West Virginia Native Discusses Importance of Fiction

Speaking Tuesday at the Ohio County Public Library, author Meredith Sue Willis reads from her new novel, “Their Houses.” The West Virginia native also spoke at the library in March 2008.

WHEELING – Author Meredith Sue Willis returned to Wheeling Tuesday to read from her new novel, “Their Houses,” which includes a subplot based on an actual incident in her native West Virginia.

Willis, the author of 22 books, spoke about the importance of fiction at the Ohio County Public Library’s Lunch With Books series. She also spoke at the library in March 2008.

Her latest novel was published by West Virginia University Press. She read portions of “Their Houses,” introducing a fictional character who became a lay preacher after serving a prison term for his role in a 1990s plot by the Mountain Militia to blow up the FBI fingerprint facility in Harrison County, West Virginia, not far from Willis’ hometown of Shinnston.

West Virginia Poet Laureate Marc Harshman of Wheeling introduced Willis, describing her as “a marvelous writer” and “one of America’s finest writers.”

The plot of “Their Houses” wasn’t influenced by the current political-social climate.

“I worked on this book for a long time,” Willis said.

Current events don’t figure into her work, she explained, because she writes over a period of 30, 20 or 10 years.

Her imaginative work is inspired “almost always by a face I once saw or a person I once knew peripherally,” she said.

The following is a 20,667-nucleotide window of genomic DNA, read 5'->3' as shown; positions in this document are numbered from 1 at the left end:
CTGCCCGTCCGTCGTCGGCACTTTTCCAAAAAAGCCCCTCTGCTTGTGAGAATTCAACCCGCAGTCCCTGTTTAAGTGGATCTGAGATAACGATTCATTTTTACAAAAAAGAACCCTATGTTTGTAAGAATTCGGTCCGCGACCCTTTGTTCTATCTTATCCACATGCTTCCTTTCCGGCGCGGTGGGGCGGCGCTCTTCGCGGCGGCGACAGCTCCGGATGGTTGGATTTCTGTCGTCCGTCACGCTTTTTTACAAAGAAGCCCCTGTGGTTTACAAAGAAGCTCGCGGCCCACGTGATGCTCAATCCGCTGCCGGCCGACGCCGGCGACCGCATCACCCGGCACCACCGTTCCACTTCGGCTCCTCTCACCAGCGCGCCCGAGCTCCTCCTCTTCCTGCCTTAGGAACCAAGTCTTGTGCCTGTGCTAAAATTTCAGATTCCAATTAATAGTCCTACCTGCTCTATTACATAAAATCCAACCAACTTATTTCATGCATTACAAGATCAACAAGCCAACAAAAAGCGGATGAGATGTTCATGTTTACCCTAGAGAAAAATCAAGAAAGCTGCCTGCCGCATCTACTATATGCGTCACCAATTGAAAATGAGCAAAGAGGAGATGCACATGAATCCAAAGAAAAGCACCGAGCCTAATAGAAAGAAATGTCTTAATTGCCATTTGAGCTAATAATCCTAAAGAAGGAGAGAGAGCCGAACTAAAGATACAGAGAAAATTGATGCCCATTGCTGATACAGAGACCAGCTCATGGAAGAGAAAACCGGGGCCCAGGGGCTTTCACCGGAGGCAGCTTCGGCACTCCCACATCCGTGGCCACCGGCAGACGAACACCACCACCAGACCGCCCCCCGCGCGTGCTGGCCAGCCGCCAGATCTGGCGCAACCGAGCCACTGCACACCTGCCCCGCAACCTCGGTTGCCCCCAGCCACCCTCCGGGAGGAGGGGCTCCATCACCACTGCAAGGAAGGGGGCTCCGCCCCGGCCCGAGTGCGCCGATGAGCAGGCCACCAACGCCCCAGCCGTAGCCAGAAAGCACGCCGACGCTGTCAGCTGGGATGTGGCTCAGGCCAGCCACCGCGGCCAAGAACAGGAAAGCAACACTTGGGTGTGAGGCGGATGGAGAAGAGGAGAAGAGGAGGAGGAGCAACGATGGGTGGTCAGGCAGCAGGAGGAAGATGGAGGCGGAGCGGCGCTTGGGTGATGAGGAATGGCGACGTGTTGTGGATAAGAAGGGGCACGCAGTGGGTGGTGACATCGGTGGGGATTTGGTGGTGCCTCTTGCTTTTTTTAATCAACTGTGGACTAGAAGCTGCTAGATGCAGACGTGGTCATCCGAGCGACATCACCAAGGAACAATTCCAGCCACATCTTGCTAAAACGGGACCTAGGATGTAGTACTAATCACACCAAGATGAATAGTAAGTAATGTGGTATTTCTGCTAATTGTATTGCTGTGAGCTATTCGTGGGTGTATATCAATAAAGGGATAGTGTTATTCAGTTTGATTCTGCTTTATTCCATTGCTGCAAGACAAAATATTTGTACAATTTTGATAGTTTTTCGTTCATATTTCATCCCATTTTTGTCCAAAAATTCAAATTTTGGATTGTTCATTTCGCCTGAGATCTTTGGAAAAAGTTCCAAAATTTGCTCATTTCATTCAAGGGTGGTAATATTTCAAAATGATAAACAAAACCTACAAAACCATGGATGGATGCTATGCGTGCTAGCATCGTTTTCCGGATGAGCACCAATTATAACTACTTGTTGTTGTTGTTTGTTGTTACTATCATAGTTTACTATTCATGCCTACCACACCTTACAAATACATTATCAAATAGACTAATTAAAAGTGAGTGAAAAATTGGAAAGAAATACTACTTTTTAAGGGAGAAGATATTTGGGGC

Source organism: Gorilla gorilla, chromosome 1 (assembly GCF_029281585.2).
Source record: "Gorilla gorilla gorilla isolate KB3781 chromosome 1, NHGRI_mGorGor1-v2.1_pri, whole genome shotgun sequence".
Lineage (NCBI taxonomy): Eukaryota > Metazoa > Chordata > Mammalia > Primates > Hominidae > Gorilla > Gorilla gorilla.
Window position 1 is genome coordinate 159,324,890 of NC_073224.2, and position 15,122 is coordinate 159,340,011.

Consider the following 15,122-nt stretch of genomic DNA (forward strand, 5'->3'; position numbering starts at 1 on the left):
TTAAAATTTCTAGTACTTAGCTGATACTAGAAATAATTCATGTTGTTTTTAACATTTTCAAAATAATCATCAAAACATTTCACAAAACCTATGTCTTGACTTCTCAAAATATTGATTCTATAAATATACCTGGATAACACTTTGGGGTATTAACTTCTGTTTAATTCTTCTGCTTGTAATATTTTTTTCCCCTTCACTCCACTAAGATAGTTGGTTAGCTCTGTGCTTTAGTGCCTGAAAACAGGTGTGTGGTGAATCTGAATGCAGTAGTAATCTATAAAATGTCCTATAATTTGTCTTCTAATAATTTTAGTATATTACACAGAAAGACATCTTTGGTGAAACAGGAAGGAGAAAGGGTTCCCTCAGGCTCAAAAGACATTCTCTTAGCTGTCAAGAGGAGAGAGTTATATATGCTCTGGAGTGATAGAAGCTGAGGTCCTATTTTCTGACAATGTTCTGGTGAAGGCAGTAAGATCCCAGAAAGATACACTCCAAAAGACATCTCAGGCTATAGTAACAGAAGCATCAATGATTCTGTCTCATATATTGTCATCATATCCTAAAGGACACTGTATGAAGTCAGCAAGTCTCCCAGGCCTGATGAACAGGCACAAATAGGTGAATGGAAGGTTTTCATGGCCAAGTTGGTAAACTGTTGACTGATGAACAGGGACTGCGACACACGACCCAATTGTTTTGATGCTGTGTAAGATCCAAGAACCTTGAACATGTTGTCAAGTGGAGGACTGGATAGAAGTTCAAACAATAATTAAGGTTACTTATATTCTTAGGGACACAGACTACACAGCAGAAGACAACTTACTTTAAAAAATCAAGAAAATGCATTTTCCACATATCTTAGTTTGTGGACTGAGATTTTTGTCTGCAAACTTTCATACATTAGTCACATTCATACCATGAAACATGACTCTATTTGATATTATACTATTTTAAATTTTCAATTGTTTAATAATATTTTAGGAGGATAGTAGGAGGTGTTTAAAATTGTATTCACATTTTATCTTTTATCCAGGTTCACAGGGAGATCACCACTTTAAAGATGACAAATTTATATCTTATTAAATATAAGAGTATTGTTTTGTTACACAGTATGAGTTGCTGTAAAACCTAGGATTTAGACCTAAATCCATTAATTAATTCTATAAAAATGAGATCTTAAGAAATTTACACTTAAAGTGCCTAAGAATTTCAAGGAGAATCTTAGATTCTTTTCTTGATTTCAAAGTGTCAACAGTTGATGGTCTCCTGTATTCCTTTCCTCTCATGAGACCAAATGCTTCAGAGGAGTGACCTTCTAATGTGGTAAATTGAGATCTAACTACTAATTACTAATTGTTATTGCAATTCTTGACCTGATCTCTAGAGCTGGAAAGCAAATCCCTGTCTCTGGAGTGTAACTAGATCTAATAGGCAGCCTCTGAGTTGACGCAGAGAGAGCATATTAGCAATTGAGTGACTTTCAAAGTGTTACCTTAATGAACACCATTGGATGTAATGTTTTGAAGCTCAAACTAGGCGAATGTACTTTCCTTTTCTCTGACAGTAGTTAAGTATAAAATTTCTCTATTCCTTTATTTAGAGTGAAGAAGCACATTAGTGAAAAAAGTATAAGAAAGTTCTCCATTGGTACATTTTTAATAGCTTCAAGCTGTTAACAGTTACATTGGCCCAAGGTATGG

“I also use my fiction as rhetoric” to convince people of something important,” she added.

“The best fiction always does more than one thing,” the novelist said. “For me, as a writer, the reasons I write are pretty close to the reasons I read.”

Observing that “the best fiction is an ethical project,” Willis thinks one of fiction’s greatest contributions is “helping us understand people who are unlike us.”

Willis, who teaches novel writing at New York University, said, “West Virginia has a really rich culture of writers. … There is something welcoming about the writing world of West Virginia.”

After graduating from Shinnston High School, Willis attended Bucknell University for two years before dropping out to serve as a VISTA volunteer in Norfolk, Virginia, for a year. She then enrolled in Barnard College, where she completed undergraduate studies.

She also earned a Master of Fine Arts degree from Columbia University.


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